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PlayStation 4 Pro games look amazing, but don't expect real 4K

Engadget Engadget 7/09/2016 Devindra Hardawar
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The PlayStation 4 Pro is undoubtedly the most powerful game console I've ever seen. Its GPU (powered by AMD's new Polaris technology) is more than twice as fast as the original PS4, and it sports a faster clock speed as well. But while Sony is marketing it as the ideal console for 4K gaming, the truth is a bit more complicated. Rendering 4K games is something that's still tough for high-end PC gaming rigs today. So Sony is giving developers a variety of ways to make their games look better than standard 1080p titles on the PS4, even if they can't quite reach 4K.

According to Peter Wyse, SVP of production and development at Warner Bros. Interactive, there are two optimized rendering options available to PS4 Pro developers. "Resolution mode" made lets them lock games into a resolution beyond 1080p (I've found 1440p works well in PC gaming). "Quality mode," on the other hand, dynamically scales the resolution depending on the game is performing. Wyse says you can expect resolutions that are up to 90 percent close to 4K in that mode.

Shadow of Mordor, a WB title, looked great on the PS4 Pro, even though it wasn't running completely in 4K. There was more detail in player outfits and the environment, and on the whole it looked just as good as it does on a powerful PC. The same was true for Rise of the Tomb Raider -- at one point, I could make out the plumage of a bird sitting on a cliffside. Most players likely won't notice if PS4 Pro titles don't reach 4K completely, so long as the results they're seeing look better than the standard PS4.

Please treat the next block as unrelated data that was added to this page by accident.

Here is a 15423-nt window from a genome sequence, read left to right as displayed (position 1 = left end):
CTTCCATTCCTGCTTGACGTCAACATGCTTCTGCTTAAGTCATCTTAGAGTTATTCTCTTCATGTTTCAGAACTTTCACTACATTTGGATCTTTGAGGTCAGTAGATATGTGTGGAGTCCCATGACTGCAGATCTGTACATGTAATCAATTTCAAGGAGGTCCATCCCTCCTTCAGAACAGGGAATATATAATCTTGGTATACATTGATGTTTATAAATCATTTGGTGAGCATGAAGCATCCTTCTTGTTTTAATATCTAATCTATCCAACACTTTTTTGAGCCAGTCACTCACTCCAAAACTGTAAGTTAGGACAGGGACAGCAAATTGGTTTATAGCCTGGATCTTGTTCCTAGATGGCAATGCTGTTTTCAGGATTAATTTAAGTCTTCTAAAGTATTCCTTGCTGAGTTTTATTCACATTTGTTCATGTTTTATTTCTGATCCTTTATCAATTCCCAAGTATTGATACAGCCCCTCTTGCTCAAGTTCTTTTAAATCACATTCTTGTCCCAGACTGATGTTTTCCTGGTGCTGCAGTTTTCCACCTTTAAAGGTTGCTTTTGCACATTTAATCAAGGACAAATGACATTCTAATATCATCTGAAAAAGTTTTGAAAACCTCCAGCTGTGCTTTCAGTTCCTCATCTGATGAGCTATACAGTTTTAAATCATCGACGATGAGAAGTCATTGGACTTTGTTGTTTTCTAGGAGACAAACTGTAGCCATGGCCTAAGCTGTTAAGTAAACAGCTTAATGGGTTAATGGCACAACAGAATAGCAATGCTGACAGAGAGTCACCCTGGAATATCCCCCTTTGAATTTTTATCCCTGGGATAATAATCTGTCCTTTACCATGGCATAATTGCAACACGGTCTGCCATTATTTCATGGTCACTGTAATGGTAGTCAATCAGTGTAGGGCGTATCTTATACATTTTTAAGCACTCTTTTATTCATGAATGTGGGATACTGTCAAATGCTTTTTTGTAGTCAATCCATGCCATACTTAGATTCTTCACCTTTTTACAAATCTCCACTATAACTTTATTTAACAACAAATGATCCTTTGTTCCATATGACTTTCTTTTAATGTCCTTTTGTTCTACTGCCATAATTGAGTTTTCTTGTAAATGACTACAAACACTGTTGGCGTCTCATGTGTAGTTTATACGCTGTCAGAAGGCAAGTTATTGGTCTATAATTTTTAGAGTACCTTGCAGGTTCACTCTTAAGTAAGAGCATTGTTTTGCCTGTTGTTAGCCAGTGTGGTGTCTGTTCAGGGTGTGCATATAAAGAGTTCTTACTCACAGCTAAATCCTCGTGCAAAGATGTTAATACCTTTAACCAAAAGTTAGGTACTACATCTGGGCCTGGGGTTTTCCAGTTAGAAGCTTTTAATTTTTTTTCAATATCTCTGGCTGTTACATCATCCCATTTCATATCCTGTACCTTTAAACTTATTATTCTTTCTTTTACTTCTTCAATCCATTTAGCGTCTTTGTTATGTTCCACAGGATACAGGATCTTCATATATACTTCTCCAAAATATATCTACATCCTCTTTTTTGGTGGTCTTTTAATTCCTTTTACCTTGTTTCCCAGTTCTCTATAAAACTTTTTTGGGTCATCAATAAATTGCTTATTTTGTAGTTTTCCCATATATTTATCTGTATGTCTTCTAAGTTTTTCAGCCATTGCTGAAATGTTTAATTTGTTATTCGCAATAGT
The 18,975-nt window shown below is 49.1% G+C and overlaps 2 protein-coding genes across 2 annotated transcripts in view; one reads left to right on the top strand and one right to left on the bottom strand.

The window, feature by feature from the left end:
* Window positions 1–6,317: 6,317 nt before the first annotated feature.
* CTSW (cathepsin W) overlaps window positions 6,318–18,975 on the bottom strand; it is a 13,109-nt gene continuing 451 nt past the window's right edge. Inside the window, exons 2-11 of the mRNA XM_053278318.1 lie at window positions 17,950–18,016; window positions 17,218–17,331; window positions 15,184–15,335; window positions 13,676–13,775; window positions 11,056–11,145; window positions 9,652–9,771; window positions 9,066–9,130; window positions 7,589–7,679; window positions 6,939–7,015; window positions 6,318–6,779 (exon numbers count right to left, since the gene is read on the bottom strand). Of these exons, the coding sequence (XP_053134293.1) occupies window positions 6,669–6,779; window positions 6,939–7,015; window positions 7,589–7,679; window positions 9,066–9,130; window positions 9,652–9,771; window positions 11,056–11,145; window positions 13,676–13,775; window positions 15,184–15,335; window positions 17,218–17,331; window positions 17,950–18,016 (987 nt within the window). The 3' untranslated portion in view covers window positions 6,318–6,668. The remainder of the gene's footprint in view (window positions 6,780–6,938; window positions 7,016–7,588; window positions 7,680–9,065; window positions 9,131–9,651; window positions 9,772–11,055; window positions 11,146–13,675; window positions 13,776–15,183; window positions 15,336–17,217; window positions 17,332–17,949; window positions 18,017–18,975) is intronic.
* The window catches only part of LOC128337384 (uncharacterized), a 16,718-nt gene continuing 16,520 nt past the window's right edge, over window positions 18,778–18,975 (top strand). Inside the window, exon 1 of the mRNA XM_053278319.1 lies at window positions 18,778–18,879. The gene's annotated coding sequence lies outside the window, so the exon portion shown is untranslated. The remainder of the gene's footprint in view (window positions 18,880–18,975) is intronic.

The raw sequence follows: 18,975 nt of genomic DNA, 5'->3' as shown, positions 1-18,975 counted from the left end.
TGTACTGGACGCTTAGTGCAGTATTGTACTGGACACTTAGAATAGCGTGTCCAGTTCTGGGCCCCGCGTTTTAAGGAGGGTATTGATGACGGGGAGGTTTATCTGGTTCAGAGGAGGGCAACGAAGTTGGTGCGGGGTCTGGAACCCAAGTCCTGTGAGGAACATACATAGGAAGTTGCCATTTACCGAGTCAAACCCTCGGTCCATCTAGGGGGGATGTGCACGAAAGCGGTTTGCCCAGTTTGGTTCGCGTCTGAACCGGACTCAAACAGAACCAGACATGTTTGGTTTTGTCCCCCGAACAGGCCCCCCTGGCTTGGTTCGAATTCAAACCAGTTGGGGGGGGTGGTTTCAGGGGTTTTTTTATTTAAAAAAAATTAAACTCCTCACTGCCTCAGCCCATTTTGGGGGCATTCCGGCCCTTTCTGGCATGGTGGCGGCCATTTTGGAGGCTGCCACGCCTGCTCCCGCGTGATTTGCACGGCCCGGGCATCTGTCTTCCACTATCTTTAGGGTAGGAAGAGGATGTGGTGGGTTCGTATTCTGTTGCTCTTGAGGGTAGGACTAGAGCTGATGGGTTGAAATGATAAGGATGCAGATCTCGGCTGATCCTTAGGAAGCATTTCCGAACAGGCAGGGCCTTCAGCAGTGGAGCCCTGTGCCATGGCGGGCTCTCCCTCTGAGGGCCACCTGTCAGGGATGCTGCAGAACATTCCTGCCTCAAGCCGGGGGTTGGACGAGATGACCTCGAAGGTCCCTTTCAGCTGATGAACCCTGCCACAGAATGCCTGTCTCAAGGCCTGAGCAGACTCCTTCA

To be clear, true 4K rendering is possible as well on the PS4 Pro, but it looks like we'll only see it on some titles. Bethesda has the Elder Scrolls Online actually running 4K, but that's a game that also benefits from an engine that scales across a wide variety of PC hardware, from integrated laptop graphics to powerful GPUs. And graphically it's not nearly as detailed as most AAA games. According to Matthew Firor, the game's director, it didn't take much effort to get it up and running on the PS4 Pro. And since he's mainly been developing for the PC, his team is used to creating games that scale with incremental hardware upgrades.

Here's the thing gamers will have to get used to: 4K doesn't matter as much as you think. The PS4 Pro's real power will be in running games higher than 1080p and together with high-dynamic range lighting. (Sony is also making HDR available to all PS4 models via a firmware update.) The higher resolutions will make things look sharper and more detailed overall, while the HDR lighting will give bright scenes and shadows more depth. Both The Last of Us and Uncharted 4 looked strikingly different on the PS4 Pro, thanks to the graphical upgrades. (Though Naughty Dog might have downplayed just how good the games looked on the previous hardware to make the new gear seem better.)

Compared to the Xbox One S, which is basically just upscaling existing games, the PS4 Pro is effectively a "4K gaming" machine. And unfortunately for Microsoft, it won't have a real 4K competitor until Project Scorpio debuts next year.

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